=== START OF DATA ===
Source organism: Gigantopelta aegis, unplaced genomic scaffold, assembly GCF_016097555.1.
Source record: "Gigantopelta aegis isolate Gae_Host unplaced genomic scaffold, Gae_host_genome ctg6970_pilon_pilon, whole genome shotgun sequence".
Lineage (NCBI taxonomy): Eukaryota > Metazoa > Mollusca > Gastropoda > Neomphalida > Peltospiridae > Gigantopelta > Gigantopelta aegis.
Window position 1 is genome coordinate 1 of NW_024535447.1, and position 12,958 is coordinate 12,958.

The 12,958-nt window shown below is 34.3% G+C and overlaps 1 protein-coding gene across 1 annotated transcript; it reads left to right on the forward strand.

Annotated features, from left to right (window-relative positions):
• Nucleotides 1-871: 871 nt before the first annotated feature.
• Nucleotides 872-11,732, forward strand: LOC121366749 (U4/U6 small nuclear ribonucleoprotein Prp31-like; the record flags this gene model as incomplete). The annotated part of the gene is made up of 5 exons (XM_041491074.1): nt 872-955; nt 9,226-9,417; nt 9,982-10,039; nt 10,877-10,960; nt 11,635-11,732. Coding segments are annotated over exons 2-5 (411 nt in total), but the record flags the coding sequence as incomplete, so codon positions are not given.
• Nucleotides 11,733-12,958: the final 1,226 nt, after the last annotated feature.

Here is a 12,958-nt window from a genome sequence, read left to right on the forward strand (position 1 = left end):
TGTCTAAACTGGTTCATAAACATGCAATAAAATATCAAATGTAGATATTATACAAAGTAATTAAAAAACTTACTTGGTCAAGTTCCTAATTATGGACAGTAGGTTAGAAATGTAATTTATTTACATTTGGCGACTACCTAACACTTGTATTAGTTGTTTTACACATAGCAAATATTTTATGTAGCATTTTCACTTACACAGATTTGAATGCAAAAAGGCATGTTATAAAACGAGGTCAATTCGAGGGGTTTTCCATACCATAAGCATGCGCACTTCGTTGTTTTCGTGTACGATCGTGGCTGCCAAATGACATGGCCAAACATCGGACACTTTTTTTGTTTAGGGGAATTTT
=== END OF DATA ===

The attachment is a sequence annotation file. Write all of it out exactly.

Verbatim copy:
Source organism: Gigantopelta aegis, unplaced genomic scaffold, assembly GCF_016097555.1.
Source record: "Gigantopelta aegis isolate Gae_Host unplaced genomic scaffold, Gae_host_genome ctg6970_pilon_pilon, whole genome shotgun sequence".
Lineage (NCBI taxonomy): Eukaryota > Metazoa > Mollusca > Gastropoda > Neomphalida > Peltospiridae > Gigantopelta > Gigantopelta aegis.
Window position 1 is genome coordinate 1 of NW_024535447.1, and position 12,958 is coordinate 12,958.

The 12,958-nt window shown below is 34.3% G+C and overlaps 1 protein-coding gene across 1 annotated transcript; it reads left to right on the forward strand.

Annotated features, from left to right (window-relative positions):
• Nucleotides 1-871: 871 nt before the first annotated feature.
• Nucleotides 872-11,732, forward strand: LOC121366749 (U4/U6 small nuclear ribonucleoprotein Prp31-like; the record flags this gene model as incomplete). The annotated part of the gene is made up of 5 exons (XM_041491074.1): nt 872-955; nt 9,226-9,417; nt 9,982-10,039; nt 10,877-10,960; nt 11,635-11,732. Coding segments are annotated over exons 2-5 (411 nt in total), but the record flags the coding sequence as incomplete, so codon positions are not given.
• Nucleotides 11,733-12,958: the final 1,226 nt, after the last annotated feature.

Here is a 12,958-nt window from a genome sequence, read left to right on the forward strand (position 1 = left end):
TGTCTAAACTGGTTCATAAACATGCAATAAAATATCAAATGTAGATATTATACAAAGTAATTAAAAAACTTACTTGGTCAAGTTCCTAATTATGGACAGTAGGTTAGAAATGTAATTTATTTACATTTGGCGACTACCTAACACTTGTATTAGTTGTTTTACACATAGCAAATATTTTATGTAGCATTTTCACTTACACAGATTTGAATGCAAAAAGGCATGTTATAAAACGAGGTCAATTCGAGGGGTTTTCCATACCATAAGCATGCGCACTTCGTTGTTTTCGTGTACGATCGTGGCTGCCAAATGACATGGCCAAACATCGGACACTTTTTTTGTTTAGGGGAATTTT